Germanic people of obscure origin (possibly Scand.; perhaps Swed.); their movement seems to have been slowly southeastward through Eur.; in the 1st c. AD they occupied the cen. part of the Vistula basin; ca. 150 they moved to Silesia; by the end of the 2d c. they inhabited a large area N of the Black Sea, where they came into contact with the declining power of the Roman* Empire. The Ostrogoths (apparently meaning eastern Goths) reached Asia Minor in the 4th c. and as far west as It. toward the end of the 5th c. The Visigoths (evidently meaning valiant Goths; also called West Goths) ranged as far west as Sp. in the 5th c.
On the death of Theodoric* 526, his daughter Amalasuntha became regent for her son Athalaric (516534). On the latter's death she became coruler with her cousin Theodahad. Amalasuntha was murdered ca. 535. Theodahad was killed by a Goth 536 and was replaced by Witigis in fall 536. In 540 the Goths offered the throne to Belisarius (ca. 505565), who entered Ravenna with Byzantine forces; Witigis was taken prisoner to Constantinople, and Belisarius refused the throne. In fall 541 Gothic chiefs chose Totila king; he was mortally wounded in battle with Narses* in summer 552. When Teias, last Ostrogoth king of It. (July 552early 553) was killed in battle with Narses, the Ostrogoths disappeared from significant hist.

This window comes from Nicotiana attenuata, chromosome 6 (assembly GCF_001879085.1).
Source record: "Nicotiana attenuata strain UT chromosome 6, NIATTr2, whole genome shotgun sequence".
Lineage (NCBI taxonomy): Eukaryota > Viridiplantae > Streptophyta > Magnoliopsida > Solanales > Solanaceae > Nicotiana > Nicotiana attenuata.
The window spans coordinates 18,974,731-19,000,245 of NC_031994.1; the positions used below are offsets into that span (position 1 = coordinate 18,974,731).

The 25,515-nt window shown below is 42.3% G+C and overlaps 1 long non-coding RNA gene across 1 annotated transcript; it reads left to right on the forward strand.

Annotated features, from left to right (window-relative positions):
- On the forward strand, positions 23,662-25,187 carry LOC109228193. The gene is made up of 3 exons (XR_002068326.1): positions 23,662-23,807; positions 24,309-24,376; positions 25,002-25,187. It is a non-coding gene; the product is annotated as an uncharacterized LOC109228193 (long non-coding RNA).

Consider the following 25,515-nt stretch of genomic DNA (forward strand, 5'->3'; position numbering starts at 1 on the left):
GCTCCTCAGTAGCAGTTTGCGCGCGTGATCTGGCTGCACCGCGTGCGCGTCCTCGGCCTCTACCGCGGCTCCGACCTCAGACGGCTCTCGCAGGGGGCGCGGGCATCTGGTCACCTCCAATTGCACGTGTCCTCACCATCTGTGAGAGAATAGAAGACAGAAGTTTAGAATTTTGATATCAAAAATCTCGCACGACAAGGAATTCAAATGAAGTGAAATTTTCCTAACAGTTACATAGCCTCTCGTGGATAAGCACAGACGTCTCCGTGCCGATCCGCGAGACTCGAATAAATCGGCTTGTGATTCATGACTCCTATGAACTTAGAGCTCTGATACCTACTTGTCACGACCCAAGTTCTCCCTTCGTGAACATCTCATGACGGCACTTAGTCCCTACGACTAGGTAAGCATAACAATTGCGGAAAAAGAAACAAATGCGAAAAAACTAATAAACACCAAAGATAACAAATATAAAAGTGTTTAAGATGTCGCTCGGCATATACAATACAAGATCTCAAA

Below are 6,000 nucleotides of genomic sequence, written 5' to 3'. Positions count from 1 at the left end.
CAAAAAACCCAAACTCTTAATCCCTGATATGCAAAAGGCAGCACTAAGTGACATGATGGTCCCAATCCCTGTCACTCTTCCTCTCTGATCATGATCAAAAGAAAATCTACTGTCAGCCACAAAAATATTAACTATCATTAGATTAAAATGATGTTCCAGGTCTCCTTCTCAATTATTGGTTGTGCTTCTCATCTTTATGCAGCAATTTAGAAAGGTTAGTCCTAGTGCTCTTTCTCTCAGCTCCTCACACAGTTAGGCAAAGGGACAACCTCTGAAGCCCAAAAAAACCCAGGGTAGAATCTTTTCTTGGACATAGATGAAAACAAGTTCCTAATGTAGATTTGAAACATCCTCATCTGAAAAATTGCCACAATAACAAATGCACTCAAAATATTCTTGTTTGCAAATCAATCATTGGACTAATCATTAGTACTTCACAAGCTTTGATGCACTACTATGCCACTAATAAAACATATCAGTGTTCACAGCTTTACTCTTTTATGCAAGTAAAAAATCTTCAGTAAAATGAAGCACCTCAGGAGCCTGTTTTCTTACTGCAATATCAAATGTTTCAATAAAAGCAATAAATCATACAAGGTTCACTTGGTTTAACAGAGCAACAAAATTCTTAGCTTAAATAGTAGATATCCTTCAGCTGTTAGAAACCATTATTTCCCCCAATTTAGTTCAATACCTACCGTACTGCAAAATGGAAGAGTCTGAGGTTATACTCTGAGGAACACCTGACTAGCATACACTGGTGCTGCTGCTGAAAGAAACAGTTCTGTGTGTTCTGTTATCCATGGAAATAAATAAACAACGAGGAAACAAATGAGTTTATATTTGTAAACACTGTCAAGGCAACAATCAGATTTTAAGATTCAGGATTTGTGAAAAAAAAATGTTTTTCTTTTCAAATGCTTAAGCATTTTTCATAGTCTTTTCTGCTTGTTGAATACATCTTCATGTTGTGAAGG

Then followed a period of Byzantine pol., cultural, and artistic influence in It.
The Visigoth kingdom in Sp. was overthrown by Berbers and Moors, under Arab leaders, 711; these were in turn defeated by Charles Martel 732 (see France, 1).
Goths were in touch with Christianity at least as early as 276, when captives they took in Cappadocia included Christians. Audius (see Audians) was miss. among the Goths in the 4th c., but it was not till the time of Ulfilas* that Christianity was formally est. among them. Tr. of the Bible into Gothic was an important factor in their conversion (see Bible Versions, I). Arianism* got a foothold among the Goths, since Ulfilas was consecrated bp. among them by Arian Eusebius* of Nicomedia.
Edited by: Erwin L. Lueker, Luther Poellot, Paul Jackson
©Concordia Publishing House, 2000, All rights Reserved. Reproduced with Permission
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